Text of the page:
A Town with a Plan: Community, Climate, and Conversations
Assets at risk
South of Anchorage, Alaska, at the end of Seward Highway 1, the coastal city of Homer looks out across the blue-green waters of Kachemak Bay to the glacier-dotted Kenai Mountains. Among the city’s 13,000 residents, many arrived as travelers, fell victim to the enchanting view, and stayed. Locals often refer to Homer fondly as their “cosmic hamlet by the sea."
Homer’s natural beauty is a defining feature of the town’s ethos, and it drives the city's economy. Commercial fishing and summer tourism are the two main industries, and both rely on careful stewardship of the surrounding marine ecosystem. As oceans warm in response to increased levels of heat-trapping gases in the atmosphere, new marine species migrate north, ecosystems become stressed, and erosion and rising seas threaten coastal infrastructure. In light of these changes, the community recognized that its ecological and financial foundations were at risk.
The confluence of these concerns motivated Homer’s municipal government to begin addressing climate change a decade ago. Jim Hornaday, Homer’s former mayor, described the situation succinctly, “If our environment fails, then we're not going to be able to catch fish and people won't be interested in coming to see us.”
In 2006, the Homer City Council established a Global Warming Task Force to develop the Homer Climate Action Plan. The plan was designed to reduce the city’s greenhouse gas emissions, increase community sustainability, and raise awareness about climate change. As the first Alaskan community to draft a mitigation-focused action plan, the plan established Homer as a climate-conscious community and laid the groundwork for future adaptation efforts.
Developing the plan
The planning process was not simple. It took a large financial investment from the city, many person-days of background research to compile an inventory of the city’s energy use, and the right mix of talent, knowledge, and dedication provided by the 12 volunteers who served as members of the task force.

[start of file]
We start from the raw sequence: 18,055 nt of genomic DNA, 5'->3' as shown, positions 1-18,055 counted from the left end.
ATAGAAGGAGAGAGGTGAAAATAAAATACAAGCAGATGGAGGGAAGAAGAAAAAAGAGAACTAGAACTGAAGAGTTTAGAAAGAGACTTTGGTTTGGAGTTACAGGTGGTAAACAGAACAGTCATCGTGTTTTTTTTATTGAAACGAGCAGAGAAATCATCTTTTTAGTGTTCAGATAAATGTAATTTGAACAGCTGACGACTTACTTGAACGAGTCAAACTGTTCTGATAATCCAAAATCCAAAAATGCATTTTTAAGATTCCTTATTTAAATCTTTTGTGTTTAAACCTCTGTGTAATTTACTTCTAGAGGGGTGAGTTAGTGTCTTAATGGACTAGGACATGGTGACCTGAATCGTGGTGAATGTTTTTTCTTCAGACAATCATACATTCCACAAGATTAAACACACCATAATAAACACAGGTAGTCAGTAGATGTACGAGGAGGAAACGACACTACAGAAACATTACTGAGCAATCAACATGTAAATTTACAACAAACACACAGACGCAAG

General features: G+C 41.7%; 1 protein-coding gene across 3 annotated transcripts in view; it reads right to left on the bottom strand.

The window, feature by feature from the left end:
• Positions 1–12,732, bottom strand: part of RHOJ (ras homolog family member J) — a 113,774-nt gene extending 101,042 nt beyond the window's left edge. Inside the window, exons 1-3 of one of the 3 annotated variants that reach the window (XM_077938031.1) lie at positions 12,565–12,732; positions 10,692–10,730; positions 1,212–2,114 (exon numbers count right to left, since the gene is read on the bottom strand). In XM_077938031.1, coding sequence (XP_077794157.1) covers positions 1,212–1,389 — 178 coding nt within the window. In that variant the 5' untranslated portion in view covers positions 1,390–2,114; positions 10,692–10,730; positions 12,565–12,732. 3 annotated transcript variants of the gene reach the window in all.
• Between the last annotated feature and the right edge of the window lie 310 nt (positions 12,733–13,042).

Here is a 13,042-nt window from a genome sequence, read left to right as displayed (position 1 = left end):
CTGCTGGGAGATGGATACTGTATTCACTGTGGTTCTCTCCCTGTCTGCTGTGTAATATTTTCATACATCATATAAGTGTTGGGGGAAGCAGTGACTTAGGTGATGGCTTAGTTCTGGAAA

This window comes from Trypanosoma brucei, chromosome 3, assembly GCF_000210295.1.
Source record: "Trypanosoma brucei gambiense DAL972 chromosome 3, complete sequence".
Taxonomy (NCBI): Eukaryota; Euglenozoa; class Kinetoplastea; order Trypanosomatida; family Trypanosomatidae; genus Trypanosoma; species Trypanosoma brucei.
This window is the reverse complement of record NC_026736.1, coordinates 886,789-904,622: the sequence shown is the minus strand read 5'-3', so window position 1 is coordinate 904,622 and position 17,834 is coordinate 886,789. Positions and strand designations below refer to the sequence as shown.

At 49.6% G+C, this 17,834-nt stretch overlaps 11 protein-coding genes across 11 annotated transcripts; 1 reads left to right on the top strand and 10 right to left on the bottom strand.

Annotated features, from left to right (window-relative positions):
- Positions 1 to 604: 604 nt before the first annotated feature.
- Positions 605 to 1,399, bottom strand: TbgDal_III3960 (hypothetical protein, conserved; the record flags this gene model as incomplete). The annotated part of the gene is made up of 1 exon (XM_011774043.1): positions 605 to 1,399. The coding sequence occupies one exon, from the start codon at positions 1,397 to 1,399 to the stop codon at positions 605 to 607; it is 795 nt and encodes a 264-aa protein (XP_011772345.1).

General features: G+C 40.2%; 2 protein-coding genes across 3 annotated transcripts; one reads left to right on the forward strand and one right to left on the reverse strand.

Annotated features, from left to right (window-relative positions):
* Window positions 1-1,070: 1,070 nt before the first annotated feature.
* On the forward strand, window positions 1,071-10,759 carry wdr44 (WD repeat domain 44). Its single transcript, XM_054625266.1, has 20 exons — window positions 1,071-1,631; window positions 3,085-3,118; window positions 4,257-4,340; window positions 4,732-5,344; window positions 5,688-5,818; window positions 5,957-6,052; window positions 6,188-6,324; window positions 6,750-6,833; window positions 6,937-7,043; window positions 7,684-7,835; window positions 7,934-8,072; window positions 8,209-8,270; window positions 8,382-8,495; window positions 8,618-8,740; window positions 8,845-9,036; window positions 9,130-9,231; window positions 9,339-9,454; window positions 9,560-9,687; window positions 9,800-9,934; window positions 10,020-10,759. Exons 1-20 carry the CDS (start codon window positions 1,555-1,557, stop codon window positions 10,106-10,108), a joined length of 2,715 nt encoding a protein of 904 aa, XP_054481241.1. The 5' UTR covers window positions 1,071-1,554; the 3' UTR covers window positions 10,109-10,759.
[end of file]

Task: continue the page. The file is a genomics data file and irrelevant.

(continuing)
Early in the process, Homer joined the International Council for Local Environmental Initiatives (ICLEI,) a group whose energy inventory software helped immensely in creating a location-specific model for potential CO2 reductions. The group also connected Homer to numerous other communities that had completed climate action plans.
In addition to weekly planning meetings, the task force hosted multiple public forums to educate the community about climate change, solicit feedback on their plans, and encourage community members to speak to the City Council in support of the plan. In December of 2007, their efforts paid off: the Climate Action Plan passed the Homer City Council by just one vote.
The task force’s efforts to garner community support helped propel the plan into the implementation phase. Two unexpected anonymous donations totaling $45,000 were instrumental in establishing a sustainability fund, which supported efforts to reduce Homer’s carbon footprint. The fund grew through state grant funding and evolved to serve as a “revolving energy loan” fund for Homer: the city could borrow from the fund to pay for energy-efficiency upgrades, and then pay the loan back over time with the resultant savings.
Reducing the city’s energy consumption
In 2008, Homer hired a local consulting firm to scour records of the city’s energy usage to look for inefficiencies, create an energy-tracking software package to monitor long-term trends in CO2 emissions, and publish their findings in a detailed implementation plan. The plan made specific recommendations for efficiency upgrades in each sector of the city and predicted savings of up to $66,000 each year after the plan was implemented.